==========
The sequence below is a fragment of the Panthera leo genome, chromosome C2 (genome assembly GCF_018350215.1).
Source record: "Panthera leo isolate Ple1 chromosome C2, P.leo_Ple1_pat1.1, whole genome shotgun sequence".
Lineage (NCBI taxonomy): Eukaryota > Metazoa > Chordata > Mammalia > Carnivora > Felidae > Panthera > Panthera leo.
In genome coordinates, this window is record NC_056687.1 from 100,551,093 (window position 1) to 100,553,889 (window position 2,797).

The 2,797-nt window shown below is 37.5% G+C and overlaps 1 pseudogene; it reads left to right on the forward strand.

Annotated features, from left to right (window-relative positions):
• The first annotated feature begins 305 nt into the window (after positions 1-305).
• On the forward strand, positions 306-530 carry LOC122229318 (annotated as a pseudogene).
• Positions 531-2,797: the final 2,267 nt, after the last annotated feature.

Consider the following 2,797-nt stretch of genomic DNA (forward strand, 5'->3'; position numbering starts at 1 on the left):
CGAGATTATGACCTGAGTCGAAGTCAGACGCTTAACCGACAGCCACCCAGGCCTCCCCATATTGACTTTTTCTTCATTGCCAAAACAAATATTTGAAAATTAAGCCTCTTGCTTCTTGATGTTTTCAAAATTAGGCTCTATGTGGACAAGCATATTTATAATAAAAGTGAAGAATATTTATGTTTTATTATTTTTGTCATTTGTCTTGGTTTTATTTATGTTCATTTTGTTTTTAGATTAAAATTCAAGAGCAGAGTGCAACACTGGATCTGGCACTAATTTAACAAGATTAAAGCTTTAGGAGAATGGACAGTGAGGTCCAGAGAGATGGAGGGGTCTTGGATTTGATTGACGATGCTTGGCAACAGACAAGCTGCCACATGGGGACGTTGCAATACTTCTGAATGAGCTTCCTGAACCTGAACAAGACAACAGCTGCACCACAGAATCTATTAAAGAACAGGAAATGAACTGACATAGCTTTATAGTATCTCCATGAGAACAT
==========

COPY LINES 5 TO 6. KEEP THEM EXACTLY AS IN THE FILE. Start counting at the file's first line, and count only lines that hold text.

The 2,797-nt window shown below is 37.5% G+C and overlaps 1 pseudogene; it reads left to right on the forward strand.

Annotated features, from left to right (window-relative positions):